Capt. Kirk Coleman was in charge of the Criminal Investigation Division (CID) in October 2015. Task 28 of the NSA requires the CID Commander to notify and coordinate promptly with the DA’s Office regarding possible officer criminal misconduct. OPD failed to notify the DA. Coleman was promoted to run Internal Affairs, putting him in charge of all police-misconduct cases.

 Lt. Roland Holmgren was the head of OPD’s homicide unit in October 2015. Two homicide investigators, Sgts. Bradley Baker and Jason Andersen, blamed Jasmine for O’Brien’s suicide in their interview, and watched her destroy evidence to protect other officers. Holmgren watched this interview. Holmgren then closed the homicide investigation within a week. He was promoted to Captain and will be in charge of the CID.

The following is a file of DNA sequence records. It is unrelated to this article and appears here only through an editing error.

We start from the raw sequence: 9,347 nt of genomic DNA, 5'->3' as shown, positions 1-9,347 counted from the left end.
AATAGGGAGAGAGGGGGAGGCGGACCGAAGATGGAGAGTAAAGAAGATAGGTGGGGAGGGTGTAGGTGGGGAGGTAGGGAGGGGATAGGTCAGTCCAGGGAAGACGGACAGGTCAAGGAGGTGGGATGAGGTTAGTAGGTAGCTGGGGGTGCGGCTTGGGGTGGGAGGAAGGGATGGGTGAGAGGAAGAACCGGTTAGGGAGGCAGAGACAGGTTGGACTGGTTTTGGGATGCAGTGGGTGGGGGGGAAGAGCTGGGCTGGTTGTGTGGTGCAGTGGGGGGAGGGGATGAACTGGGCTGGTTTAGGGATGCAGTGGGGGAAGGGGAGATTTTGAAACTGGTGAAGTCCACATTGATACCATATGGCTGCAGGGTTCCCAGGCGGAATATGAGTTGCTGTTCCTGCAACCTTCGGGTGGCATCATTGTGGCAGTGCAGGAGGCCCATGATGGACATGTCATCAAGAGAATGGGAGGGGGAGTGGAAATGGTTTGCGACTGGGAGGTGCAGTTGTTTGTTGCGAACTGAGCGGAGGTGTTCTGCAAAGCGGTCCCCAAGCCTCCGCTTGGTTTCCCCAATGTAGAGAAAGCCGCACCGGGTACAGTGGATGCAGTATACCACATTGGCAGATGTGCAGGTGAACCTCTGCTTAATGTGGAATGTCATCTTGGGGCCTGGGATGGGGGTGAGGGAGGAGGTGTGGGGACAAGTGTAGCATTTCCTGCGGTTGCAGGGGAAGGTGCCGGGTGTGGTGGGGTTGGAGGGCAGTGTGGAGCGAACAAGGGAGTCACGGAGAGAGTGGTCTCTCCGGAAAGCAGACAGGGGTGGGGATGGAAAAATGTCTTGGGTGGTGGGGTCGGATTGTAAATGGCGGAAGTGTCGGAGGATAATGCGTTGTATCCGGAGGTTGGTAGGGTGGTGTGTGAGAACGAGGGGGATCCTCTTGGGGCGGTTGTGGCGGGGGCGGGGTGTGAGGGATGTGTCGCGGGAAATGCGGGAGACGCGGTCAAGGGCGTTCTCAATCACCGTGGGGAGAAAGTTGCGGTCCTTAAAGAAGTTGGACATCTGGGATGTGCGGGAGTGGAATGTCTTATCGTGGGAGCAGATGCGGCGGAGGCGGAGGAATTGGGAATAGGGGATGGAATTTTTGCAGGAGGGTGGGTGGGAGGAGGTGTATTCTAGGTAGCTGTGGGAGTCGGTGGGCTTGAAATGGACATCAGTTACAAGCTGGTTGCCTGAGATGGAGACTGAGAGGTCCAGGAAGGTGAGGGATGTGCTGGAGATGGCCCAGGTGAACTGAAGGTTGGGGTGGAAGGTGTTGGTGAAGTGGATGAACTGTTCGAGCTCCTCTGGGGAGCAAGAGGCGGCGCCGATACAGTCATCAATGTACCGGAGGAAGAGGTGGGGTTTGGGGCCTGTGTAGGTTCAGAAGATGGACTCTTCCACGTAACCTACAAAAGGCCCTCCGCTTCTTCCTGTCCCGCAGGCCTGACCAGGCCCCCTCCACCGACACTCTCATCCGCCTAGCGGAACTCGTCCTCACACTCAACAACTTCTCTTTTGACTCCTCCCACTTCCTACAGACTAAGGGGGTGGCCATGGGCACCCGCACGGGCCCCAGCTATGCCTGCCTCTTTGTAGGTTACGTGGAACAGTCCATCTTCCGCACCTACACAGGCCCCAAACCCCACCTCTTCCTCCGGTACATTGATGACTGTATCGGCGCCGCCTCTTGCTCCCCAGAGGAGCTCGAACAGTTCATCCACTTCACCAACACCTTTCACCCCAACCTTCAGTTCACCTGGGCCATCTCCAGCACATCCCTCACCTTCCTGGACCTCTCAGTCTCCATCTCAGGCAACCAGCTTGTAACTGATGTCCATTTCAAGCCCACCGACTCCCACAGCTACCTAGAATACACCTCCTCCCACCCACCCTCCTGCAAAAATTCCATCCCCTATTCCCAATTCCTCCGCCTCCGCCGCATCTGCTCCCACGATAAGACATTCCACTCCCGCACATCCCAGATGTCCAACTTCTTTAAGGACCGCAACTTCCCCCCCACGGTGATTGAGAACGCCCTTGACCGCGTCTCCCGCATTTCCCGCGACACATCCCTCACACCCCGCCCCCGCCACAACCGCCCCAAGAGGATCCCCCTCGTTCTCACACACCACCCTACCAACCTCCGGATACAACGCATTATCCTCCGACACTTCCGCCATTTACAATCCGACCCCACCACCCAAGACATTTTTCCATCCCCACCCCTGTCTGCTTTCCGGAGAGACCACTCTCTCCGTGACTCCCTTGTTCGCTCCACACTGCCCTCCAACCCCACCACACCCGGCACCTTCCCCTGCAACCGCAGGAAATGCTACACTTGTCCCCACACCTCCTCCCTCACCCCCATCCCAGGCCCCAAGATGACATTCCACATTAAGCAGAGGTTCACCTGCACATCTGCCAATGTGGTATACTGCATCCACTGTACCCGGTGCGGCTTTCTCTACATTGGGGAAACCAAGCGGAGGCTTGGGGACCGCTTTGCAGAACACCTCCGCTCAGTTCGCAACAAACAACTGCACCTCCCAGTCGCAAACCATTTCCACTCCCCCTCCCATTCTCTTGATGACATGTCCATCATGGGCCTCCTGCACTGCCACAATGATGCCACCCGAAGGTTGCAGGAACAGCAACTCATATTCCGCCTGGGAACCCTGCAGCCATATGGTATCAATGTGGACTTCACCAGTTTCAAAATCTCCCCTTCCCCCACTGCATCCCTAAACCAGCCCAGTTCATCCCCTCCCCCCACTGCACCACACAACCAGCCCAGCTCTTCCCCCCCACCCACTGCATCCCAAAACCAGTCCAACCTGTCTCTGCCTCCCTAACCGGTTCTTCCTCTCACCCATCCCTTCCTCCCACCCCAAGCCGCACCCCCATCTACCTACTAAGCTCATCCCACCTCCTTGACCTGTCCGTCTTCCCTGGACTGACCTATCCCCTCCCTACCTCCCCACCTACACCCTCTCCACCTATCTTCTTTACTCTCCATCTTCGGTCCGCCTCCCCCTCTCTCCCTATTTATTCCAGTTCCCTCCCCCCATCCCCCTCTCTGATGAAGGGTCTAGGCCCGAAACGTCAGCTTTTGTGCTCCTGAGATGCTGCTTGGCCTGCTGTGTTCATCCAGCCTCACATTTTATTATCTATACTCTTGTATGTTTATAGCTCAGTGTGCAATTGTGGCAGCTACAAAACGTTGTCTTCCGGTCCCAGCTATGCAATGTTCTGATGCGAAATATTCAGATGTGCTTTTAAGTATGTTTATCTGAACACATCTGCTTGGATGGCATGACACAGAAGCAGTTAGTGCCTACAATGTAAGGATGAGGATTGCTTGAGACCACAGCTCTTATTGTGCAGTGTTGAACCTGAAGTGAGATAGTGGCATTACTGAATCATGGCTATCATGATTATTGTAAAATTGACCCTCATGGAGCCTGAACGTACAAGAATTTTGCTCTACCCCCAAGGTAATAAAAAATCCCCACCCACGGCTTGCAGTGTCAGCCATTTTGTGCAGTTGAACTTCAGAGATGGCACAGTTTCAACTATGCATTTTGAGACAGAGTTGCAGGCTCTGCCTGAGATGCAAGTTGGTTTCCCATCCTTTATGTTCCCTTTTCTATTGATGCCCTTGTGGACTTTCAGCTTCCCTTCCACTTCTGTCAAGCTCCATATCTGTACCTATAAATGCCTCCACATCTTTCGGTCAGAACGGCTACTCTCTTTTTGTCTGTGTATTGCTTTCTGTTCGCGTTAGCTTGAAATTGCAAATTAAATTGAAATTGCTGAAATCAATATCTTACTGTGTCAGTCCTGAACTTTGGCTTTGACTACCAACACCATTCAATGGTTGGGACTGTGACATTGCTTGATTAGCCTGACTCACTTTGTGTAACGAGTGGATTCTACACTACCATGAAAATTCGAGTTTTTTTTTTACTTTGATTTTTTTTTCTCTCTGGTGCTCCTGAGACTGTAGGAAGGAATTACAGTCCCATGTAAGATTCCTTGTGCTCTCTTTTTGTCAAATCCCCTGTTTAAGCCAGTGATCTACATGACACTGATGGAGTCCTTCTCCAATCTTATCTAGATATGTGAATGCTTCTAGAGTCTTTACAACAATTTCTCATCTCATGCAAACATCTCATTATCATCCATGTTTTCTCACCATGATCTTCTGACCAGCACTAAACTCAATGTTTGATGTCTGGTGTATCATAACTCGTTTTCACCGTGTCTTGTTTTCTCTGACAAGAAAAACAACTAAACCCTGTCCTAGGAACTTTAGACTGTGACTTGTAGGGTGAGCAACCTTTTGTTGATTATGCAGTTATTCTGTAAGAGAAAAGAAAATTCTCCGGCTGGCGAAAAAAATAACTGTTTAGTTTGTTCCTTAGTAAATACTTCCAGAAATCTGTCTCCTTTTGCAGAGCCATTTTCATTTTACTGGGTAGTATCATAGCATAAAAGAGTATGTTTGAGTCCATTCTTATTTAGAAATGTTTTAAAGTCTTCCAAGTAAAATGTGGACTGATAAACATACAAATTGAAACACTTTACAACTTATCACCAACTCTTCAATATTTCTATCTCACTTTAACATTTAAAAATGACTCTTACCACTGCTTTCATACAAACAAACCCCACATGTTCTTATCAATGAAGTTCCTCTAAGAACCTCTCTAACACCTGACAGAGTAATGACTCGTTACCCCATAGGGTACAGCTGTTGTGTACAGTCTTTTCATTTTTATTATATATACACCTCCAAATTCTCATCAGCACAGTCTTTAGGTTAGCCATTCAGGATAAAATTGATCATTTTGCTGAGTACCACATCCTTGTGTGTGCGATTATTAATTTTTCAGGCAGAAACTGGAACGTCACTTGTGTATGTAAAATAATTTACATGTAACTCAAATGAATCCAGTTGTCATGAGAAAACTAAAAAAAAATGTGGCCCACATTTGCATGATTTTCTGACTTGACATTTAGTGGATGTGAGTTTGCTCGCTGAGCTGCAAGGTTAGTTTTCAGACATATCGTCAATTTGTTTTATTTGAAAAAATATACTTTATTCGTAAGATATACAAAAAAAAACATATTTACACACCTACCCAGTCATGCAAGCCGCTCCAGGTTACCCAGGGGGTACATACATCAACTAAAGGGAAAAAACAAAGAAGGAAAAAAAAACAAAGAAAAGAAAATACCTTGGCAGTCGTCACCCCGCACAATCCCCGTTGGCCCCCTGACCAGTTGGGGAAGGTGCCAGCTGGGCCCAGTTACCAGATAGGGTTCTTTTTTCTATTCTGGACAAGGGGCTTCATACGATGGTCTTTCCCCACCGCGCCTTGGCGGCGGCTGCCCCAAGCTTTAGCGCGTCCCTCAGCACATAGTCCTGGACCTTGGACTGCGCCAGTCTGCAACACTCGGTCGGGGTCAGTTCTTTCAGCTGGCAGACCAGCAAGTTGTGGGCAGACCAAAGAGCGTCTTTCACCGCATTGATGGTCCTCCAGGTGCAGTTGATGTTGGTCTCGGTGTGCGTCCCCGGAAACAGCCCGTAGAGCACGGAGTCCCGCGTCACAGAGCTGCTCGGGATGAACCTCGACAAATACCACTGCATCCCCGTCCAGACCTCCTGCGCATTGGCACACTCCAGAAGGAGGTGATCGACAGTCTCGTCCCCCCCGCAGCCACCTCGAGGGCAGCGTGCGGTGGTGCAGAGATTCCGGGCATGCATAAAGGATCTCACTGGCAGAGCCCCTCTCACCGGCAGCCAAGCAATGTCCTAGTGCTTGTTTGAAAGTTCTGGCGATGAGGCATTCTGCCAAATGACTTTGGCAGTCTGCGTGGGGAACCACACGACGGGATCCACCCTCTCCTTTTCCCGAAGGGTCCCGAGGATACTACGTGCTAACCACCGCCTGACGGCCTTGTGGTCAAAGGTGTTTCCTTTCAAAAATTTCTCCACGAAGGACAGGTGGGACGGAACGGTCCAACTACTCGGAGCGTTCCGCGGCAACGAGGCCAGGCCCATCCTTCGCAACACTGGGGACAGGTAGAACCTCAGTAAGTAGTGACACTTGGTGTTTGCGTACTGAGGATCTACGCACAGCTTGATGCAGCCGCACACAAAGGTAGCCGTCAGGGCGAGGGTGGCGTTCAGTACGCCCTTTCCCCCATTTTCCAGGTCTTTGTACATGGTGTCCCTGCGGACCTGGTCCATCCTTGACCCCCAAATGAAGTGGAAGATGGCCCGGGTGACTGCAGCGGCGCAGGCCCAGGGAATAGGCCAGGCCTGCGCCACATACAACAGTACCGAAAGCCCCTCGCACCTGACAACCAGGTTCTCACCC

Who Was Kept In The Dark?

When Kirkpatrick came to Oakland in January 2017, she had to rely on someone to tell her what was really going on inside OPD. Presumably that person was the Mayor who hired her. Perhaps the task was delegated to City Administrator Sabrina Landreth who oversaw OPD for 6 months. When Kirkpatrick proposed to promote these 3 men in May, you think someone would warn her that they were implicated in covering up sex trafficking by police officers. Instead, it appears that Kirkpatrick was kept in the dark. Worse case scenario, she was told and promoted them anyway.